9 years since I published the Princelings of the East. It seems a very long time ago, now, and I feel like a different person from the embarrassed pseudo-author I was then.
But this is my IWSG post for December, and I’d better first thank Alex J Cavanaugh and the co-hosts for this month, for setting up the Insecure Writers Support Group, and all that goes with it. Please visit your co-hosts, Pat Garcia, Sylvia Ney, Liesbet @ Roaming About, Cathrina Constantine, and Natalie Aguirre.
Also, visit lots of other people at the Insecure Writiers Support Group sign-up list, who are there to support, share experiences, and generally rock the insecure writing world.
There’s also the Question of the Month, which I’ll tackle at the end.
What does 9 years of self-publishing look like?
Firstly, a quirk of fate, I typed 89 years as the heading, which is really how it feels. Things have changed a great deal in that time. I’d guess there’s been more change in 9 years than in the 89 years preceding the advent of ebooks!
If you’ve read my blog or my bio (or the ‘About‘ page) you’ll probably know that I wrote stories for my guinea pig friends, got encouraged to publish, did all the querying and discovered the increasing validity of self-publishing at a Writers & Artists workshop in London. At the end of that month, Princelings 1 was out on Amazon. I’d like to add a mention for my editor, Dawn Cavalieri. She had painstakingly worked through them before I started querying—partly, I suspect, to make sure her own guinea pigs were represented in a grammatically correct way!
This week, nine years ago, I discovered Smashwords. This converted it to all the other ebook formats and sent it to virtually all the other retailers in one hit. I didn’t know then that some people didn’t quite approve of Smashwords: it doesn’t mind deep erotica, as long as the author labels it as such. On the other hand, Mark Coker (the founder) wrote, and still writes, amazingly helpful and insightful articles about the e-publishing world, and is worth following by any author, self-published or not.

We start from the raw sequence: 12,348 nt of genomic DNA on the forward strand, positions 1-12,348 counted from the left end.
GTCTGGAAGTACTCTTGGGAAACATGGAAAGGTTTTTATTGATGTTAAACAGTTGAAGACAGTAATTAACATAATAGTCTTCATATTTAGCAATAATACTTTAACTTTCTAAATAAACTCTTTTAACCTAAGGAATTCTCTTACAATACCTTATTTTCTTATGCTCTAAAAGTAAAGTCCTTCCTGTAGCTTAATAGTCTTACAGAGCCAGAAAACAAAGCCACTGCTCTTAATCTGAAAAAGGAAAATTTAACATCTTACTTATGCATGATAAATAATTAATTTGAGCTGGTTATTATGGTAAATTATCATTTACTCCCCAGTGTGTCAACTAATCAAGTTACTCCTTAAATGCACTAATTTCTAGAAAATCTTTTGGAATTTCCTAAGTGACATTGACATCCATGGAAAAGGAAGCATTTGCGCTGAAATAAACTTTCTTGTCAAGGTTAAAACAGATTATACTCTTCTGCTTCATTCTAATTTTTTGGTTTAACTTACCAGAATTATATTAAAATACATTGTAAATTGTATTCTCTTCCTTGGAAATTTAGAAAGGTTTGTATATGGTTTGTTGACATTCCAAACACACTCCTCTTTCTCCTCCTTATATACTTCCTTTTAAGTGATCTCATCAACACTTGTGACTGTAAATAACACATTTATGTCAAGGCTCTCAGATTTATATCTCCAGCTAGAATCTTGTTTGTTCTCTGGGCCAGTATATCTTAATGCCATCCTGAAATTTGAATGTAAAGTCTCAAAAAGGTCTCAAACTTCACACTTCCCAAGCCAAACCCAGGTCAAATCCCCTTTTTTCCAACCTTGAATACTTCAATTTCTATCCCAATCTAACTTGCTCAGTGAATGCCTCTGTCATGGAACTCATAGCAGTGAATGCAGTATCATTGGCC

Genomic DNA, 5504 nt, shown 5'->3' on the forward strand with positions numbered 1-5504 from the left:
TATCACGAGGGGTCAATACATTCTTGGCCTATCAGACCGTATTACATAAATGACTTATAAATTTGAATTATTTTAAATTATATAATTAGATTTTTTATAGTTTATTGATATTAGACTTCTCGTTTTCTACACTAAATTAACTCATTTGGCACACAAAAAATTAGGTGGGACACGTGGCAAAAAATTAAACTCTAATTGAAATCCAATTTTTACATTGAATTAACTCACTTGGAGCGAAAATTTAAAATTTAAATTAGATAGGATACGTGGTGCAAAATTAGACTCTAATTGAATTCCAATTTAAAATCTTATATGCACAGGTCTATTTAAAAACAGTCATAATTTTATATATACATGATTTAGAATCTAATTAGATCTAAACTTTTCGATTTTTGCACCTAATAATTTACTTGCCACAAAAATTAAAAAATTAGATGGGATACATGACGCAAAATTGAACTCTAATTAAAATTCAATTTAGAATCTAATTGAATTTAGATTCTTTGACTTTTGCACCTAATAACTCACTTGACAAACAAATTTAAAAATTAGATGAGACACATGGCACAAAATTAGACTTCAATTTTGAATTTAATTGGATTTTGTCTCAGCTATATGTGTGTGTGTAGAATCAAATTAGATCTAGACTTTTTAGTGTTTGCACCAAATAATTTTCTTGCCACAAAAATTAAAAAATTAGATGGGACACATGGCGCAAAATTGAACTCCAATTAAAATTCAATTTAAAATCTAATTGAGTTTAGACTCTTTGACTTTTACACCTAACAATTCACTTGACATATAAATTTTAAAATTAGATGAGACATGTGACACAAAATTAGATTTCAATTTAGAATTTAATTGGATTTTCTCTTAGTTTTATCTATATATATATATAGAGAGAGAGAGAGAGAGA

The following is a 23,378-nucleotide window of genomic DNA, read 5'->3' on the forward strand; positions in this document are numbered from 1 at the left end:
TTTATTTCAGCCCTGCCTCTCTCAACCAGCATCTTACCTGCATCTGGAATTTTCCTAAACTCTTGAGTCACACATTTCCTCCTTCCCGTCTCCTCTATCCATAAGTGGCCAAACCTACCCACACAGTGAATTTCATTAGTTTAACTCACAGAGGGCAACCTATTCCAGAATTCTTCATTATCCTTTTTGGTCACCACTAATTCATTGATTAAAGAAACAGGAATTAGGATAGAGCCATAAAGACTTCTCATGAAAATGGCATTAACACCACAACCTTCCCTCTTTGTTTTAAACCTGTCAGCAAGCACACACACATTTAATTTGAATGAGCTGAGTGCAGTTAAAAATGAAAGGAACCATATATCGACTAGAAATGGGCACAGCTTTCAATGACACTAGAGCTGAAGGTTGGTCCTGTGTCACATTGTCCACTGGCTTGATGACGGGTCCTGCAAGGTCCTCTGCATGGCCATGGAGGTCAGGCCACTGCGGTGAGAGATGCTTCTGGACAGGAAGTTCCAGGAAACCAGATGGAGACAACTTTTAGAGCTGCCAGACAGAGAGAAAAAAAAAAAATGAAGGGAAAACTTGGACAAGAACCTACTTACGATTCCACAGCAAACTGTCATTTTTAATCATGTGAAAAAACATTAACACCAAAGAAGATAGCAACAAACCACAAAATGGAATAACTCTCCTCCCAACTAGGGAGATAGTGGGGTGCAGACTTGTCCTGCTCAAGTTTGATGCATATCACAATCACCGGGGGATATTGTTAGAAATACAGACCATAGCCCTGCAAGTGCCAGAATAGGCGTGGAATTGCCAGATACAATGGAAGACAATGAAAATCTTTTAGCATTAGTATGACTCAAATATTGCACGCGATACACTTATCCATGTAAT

Since I’d already prepared two sequels and Dawn was editing the third (fourth in series), the next two books came out in January and March. Then the fourth in the summer.
My chapter illustrations improved, and I began to feel more confident at including them. (For more on my Chapter illustrations, see this post for Denise Covey).
I gave away thousands of free copies of these ebooks on the Amazon free days, until they changed the system and brought in KDP Select. Even then, I’d do free promotions until I decided even three months exclusive to Amazon wasn’t worth my while.
By the time the sixth book had come out, Kindle Unlimited was in full flow, and I soon stopped considering Amazon as my go-to publisher. I had started to sell as many ebooks on Apple’s ibookstore, which they’ve rebranded a couple of times, and is best just referred to as iTunes. The technology for uploading ebooks was improving. My illustrations needed to be formatted differently between the Smashwords file and the KDP file, but it was easy enough to doctor the KDP file.